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Area forecast discussion...updated 
National Weather Service Jackson Kentucky
210 PM EDT Thursday Aug 21 2014

issued at 140 PM EDT Thursday Aug 21 2014

With an area of scattered storms now moving east along Interstate 64
have updated the forecast to reflect the higher probability of precipitation north of the
mountain Parkway and lower temperatures there. Also added more probability of precipitation in the
higher terrain over the far southeast and lowered them elsewhere for
the next few hours. After that...outflows from the northern storms
will potentially bring convective development further south...aided
by the higher instability. In addition...made some tweaks to the
hourly temperatures and dewpoints for the rest of the afternoon given the
current observation and trends. These updated grids have been sent to the
ndfd and web servers.

Update issued at 1050 am EDT Thursday Aug 21 2014

14z surface analysis show general low pressure north of the Ohio River
with higher pressure found to the south. A stationary boundary exists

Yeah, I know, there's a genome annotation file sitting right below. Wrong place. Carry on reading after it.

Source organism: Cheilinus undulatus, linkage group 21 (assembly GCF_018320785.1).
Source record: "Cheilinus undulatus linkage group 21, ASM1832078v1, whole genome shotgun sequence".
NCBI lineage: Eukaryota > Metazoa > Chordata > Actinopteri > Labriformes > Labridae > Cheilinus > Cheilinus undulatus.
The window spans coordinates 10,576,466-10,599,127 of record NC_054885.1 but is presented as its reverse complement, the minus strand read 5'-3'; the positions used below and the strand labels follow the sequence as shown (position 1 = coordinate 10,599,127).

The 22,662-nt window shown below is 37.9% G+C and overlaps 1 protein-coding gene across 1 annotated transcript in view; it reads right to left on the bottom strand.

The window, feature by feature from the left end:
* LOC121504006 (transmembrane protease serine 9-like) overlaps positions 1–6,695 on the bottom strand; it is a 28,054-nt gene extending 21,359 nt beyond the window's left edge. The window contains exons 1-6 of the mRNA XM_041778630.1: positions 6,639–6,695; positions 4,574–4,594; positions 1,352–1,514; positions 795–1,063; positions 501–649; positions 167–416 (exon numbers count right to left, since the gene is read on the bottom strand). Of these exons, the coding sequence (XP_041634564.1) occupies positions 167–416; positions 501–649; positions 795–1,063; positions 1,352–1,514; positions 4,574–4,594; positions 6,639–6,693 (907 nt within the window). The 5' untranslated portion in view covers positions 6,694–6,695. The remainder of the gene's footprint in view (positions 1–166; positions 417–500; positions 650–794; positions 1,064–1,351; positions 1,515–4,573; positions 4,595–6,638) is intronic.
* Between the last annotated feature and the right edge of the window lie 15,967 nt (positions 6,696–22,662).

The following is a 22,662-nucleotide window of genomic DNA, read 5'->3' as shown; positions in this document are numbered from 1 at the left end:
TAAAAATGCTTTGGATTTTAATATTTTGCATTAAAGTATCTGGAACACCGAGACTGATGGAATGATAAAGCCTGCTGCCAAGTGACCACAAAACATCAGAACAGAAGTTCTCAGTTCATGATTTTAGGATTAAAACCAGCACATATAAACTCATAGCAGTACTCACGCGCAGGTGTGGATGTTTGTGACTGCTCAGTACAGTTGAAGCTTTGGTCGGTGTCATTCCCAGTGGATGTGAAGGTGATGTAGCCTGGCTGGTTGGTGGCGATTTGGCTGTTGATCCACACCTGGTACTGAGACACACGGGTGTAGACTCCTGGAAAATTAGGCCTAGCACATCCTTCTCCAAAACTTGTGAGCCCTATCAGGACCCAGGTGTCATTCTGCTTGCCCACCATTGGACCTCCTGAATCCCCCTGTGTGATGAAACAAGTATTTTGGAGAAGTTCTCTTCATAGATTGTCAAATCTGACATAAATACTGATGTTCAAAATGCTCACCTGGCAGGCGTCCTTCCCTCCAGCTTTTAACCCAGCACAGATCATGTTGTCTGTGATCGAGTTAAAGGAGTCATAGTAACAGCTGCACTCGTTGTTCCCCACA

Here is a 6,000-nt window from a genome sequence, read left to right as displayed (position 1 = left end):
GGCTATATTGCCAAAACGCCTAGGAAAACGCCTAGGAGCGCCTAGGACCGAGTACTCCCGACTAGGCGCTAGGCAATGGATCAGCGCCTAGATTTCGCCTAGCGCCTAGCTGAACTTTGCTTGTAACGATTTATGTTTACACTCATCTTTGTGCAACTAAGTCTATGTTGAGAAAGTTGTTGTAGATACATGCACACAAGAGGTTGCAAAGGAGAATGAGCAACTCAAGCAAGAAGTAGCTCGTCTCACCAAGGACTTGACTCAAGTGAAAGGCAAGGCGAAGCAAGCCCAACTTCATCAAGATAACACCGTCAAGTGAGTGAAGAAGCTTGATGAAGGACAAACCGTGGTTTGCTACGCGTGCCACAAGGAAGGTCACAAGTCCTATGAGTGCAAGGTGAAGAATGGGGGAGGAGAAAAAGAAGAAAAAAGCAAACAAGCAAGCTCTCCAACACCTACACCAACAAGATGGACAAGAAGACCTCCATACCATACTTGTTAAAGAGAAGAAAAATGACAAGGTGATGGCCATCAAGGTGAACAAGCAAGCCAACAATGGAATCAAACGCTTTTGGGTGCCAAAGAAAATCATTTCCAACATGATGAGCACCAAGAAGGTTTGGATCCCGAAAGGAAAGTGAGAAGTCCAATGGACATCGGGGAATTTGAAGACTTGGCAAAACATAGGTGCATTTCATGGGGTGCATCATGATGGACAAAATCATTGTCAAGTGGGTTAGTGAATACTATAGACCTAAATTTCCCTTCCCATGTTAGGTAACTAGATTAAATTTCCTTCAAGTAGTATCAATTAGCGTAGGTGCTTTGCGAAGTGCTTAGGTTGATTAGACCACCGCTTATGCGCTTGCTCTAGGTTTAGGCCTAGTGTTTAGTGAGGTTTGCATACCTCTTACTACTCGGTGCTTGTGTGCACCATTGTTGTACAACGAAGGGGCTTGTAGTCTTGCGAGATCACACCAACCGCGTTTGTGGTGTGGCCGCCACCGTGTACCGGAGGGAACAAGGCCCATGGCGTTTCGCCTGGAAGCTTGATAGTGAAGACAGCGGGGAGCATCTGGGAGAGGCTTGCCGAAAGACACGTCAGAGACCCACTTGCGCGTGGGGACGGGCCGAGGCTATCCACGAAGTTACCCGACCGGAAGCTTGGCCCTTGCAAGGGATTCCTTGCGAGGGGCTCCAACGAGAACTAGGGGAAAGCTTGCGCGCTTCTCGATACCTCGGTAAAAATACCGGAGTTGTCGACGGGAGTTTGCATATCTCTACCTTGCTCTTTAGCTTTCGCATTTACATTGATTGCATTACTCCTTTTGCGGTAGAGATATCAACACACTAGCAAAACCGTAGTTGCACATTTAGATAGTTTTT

through the northern portions of the Ohio Valley and western parts of
this front...connected back to deeper low pressure over the northern
plains...has been a genesis region for recent mesoscale convective system activity. This
activity is also supported by a stream of middle level energy riding
along the northern fringe of a developing ridge to the southwest of
Kentucky. This would tend to support convection working southeast
from the upper Midwest to the central Appalachians passing by just to
our northeast. However...instability building with the recent
arrival of Summer time heat and humidity across Kentucky will be
enough to keep a threat of the storms and their outflow boundaries
sneaking into northeast portions of the County Warning Area and perhaps further to
the southwest in the afternoon. The current radar has a healthy
cluster of storms crossing from Indiana into Ohio with a growing
southern extent tracking through northern Kentucky. Expect this to
brush into northern parts of the forecast area through the next
several hours. The hrrr keeps this first wave just north of the
County Warning Area...while the 12z nam12 dips the convection deeper into east
Kentucky. For this update have split the difference between these two
scenarios and peaked probability of precipitation in the northeast through the afternoon with
some small to moderate probability of precipitation even down into the Cumberland Valley by
evening. High precipitable waters and the rains of the past several days will mean a
threat of flash flooding for places that see repeated storms...
particularly through the middle section of the County Warning Area. Storm Prediction Center has placed
eastern parts of the area...along the previously discussed storm a slight risk for severe weather...mainly damaging winds
and large hail. This appears reasonable given the high cape...low